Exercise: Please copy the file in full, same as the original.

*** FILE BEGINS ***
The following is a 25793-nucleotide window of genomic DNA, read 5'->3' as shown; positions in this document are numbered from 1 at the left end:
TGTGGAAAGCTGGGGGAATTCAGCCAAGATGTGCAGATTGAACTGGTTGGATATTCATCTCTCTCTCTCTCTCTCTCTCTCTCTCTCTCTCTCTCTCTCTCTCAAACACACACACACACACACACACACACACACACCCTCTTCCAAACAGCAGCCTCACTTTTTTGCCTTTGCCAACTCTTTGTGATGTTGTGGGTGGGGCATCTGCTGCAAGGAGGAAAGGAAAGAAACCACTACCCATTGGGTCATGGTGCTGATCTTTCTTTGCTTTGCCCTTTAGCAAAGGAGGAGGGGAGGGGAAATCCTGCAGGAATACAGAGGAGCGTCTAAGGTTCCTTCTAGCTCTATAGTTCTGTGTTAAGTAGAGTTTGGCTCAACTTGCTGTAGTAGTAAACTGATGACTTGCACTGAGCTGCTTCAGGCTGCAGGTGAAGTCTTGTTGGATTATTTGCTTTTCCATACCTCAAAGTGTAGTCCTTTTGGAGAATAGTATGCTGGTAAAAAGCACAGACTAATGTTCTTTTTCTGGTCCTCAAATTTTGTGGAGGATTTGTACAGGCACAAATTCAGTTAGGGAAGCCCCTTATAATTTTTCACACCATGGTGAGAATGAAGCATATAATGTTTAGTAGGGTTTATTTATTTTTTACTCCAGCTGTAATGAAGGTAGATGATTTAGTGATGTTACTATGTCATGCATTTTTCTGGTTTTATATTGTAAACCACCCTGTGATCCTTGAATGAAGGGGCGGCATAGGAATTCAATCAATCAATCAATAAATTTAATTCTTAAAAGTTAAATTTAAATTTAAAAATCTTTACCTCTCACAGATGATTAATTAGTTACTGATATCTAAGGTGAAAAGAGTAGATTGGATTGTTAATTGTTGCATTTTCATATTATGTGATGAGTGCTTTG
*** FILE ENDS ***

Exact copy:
The following is a 25793-nucleotide window of genomic DNA, read 5'->3' as shown; positions in this document are numbered from 1 at the left end:
TGTGGAAAGCTGGGGGAATTCAGCCAAGATGTGCAGATTGAACTGGTTGGATATTCATCTCTCTCTCTCTCTCTCTCTCTCTCTCTCTCTCTCTCTCTCTCTCAAACACACACACACACACACACACACACACACACCCTCTTCCAAACAGCAGCCTCACTTTTTTGCCTTTGCCAACTCTTTGTGATGTTGTGGGTGGGGCATCTGCTGCAAGGAGGAAAGGAAAGAAACCACTACCCATTGGGTCATGGTGCTGATCTTTCTTTGCTTTGCCCTTTAGCAAAGGAGGAGGGGAGGGGAAATCCTGCAGGAATACAGAGGAGCGTCTAAGGTTCCTTCTAGCTCTATAGTTCTGTGTTAAGTAGAGTTTGGCTCAACTTGCTGTAGTAGTAAACTGATGACTTGCACTGAGCTGCTTCAGGCTGCAGGTGAAGTCTTGTTGGATTATTTGCTTTTCCATACCTCAAAGTGTAGTCCTTTTGGAGAATAGTATGCTGGTAAAAAGCACAGACTAATGTTCTTTTTCTGGTCCTCAAATTTTGTGGAGGATTTGTACAGGCACAAATTCAGTTAGGGAAGCCCCTTATAATTTTTCACACCATGGTGAGAATGAAGCATATAATGTTTAGTAGGGTTTATTTATTTTTTACTCCAGCTGTAATGAAGGTAGATGATTTAGTGATGTTACTATGTCATGCATTTTTCTGGTTTTATATTGTAAACCACCCTGTGATCCTTGAATGAAGGGGCGGCATAGGAATTCAATCAATCAATCAATAAATTTAATTCTTAAAAGTTAAATTTAAATTTAAAAATCTTTACCTCTCACAGATGATTAATTAGTTACTGATATCTAAGGTGAAAAGAGTAGATTGGATTGTTAATTGTTGCATTTTCATATTATGTGATGAGTGCTTTG